Winter in the northern hemisphere officially began Dec. 21, but many parts of the U.S. have already been pummeled by snowstorms. Sometimes, these storms can cause extended power outages that last hours, days, or even weeks. That’s why many homeowners opt to have a residential generator until power is restored.

But be careful, gasoline-powered electric generators, as well as other combustion-based heating appliances, can emit carbon monoxide when they are not working properly or their exhaust systems are blocked, according to a fact sheet from the U.S. Department of Housing and Urban Development. Carbon monoxide is an odorless gas that causes symptoms similar to the flu, allergies, or a stroke, and can be fatal when breathed.

If you have any equipment like this in your home, or plan to use a generator during a power outage caused by a snowstorm, follow these tips from HUD to minimize the risk of carbon monoxide:

  • Make sure that fuel-burning appliances are installed by professionals, and check that they are working efficiently. If possible, have vented appliances (such as gas fireplaces) set up instead.
  • Never use a gas range or an oven to heat your home.
  • Have your heating systems inspected and cleaned by a qualified technician every year.
  • Replace dirty air filters on heating appliances.
  • Never run a gasoline-powered generator inside a basement, garage, or other enclosed structure even if the doors or windows are open.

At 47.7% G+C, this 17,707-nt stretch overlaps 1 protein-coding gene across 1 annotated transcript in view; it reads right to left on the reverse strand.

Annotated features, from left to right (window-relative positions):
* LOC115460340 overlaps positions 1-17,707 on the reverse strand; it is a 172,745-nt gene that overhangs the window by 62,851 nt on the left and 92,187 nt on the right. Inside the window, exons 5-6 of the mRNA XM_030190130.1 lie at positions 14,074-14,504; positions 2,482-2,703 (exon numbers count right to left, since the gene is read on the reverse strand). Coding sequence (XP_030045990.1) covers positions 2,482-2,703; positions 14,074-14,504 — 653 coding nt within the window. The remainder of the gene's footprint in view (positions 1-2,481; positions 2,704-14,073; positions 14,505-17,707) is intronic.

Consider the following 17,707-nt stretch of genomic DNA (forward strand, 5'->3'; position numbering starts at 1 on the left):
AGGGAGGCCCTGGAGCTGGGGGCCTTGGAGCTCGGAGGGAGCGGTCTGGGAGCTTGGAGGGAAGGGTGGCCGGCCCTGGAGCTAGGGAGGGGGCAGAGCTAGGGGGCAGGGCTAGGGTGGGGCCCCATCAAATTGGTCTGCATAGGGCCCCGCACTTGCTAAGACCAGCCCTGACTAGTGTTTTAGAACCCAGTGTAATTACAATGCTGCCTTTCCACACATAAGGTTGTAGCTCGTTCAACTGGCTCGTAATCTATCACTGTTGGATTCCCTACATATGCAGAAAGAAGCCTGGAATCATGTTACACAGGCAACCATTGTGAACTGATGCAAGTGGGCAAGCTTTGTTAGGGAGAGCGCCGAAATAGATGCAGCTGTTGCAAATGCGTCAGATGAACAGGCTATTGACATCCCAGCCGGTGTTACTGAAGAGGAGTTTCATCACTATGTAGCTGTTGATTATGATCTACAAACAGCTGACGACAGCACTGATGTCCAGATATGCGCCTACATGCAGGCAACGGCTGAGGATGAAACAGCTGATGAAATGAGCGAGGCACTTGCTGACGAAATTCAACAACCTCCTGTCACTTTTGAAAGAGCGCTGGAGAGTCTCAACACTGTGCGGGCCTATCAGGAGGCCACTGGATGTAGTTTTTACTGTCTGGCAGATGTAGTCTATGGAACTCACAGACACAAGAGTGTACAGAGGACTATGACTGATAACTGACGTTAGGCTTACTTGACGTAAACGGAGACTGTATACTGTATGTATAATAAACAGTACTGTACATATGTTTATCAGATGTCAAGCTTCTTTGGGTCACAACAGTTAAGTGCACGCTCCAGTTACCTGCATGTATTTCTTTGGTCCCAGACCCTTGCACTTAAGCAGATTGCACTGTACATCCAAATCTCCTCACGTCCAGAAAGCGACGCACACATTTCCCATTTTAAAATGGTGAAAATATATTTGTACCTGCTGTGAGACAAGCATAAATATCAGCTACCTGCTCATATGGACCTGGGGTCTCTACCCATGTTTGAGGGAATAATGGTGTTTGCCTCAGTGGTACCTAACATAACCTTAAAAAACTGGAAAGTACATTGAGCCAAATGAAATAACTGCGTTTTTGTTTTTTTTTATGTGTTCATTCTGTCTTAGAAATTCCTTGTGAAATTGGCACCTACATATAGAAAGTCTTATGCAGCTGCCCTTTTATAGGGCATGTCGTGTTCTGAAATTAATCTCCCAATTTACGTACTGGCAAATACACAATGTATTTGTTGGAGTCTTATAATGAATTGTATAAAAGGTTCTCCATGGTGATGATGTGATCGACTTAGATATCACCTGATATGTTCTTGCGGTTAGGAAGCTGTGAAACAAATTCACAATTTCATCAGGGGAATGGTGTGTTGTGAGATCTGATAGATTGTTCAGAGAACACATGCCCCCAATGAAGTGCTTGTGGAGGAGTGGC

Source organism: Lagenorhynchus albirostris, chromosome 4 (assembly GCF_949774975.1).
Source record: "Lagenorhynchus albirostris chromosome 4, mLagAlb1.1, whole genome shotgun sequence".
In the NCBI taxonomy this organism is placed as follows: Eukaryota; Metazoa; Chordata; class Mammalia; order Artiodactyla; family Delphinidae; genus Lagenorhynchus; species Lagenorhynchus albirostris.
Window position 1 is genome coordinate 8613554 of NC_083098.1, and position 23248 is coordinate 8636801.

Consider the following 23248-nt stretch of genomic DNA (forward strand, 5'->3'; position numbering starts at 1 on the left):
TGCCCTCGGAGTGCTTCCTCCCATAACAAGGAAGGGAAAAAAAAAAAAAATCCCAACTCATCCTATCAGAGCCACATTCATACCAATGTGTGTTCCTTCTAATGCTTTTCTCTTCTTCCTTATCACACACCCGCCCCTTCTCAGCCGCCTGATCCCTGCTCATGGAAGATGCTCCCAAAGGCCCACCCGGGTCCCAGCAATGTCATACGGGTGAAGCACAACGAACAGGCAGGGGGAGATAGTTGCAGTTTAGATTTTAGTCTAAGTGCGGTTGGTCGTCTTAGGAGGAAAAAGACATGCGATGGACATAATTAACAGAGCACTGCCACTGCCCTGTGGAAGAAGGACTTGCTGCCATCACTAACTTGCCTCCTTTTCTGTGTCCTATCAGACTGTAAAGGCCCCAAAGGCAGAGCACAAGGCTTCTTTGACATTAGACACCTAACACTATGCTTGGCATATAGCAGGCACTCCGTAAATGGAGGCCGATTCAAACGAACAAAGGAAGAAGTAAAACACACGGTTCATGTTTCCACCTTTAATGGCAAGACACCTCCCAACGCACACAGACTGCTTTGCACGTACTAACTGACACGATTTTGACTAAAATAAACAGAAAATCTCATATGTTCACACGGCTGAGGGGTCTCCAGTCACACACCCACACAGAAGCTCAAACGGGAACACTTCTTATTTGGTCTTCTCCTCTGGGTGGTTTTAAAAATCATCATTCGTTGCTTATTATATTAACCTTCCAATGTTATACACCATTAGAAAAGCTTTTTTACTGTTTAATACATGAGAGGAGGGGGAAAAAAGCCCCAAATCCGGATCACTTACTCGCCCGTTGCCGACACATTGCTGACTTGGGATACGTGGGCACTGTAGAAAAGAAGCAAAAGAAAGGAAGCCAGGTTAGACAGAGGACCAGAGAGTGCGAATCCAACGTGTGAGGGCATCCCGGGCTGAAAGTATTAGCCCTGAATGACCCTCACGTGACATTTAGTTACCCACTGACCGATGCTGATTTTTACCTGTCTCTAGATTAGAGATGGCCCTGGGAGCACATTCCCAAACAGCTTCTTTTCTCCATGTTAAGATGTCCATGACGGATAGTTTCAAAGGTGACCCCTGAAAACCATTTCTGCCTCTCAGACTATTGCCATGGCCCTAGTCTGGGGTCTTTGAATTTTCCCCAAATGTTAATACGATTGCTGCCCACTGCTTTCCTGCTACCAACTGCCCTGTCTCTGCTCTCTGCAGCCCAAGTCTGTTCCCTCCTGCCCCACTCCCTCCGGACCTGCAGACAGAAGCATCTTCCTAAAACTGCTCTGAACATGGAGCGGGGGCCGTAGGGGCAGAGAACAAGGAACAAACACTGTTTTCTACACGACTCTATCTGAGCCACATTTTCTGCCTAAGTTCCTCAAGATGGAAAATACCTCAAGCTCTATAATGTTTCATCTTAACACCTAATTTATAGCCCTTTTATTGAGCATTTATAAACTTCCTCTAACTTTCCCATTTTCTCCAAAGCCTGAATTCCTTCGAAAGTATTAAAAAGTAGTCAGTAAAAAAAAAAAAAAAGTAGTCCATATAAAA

• Ensure there is proper ventilation for interior combustion appliances. Consider installing air exchangers or air conditioning for “tightly sealed” homes.
  • Install carbon monoxide detectors near sleeping areas. Replace batteries on a regular basis.

In addition, residents in a community association should follow the rules and regulations of the architectural review committee before installing an electric generator. These may include placing the generator in a specific spot outside the home, putting up a visual barrier like a screen, fence, or shrubbery to hide it from sight, and stipulations on the times when it can be used.

  • Daniel Brannigan

    Daniel Brannigan is CAI's Director of Publishing and Managing Editor of Common Ground™ magazine. He has been editor of CAI's flagship publication since 2010 and previously edited CAI's newsletters Community Manager, Minutes, and Law Reporter. Daniel has helped guide Common Ground to awards for feature article design and single-topic issue from Association Media & Publishing's EXCEL Awards. Community Manager picked up six awards for general excellence and newswriting under Daniel's guidance from 2007-2010. A former reporter, Daniel is a graduate of Syracuse University's S.I. Newhouse School of Public Communications. He lives in Philadelphia with his wife, daughter, pug, and cat.

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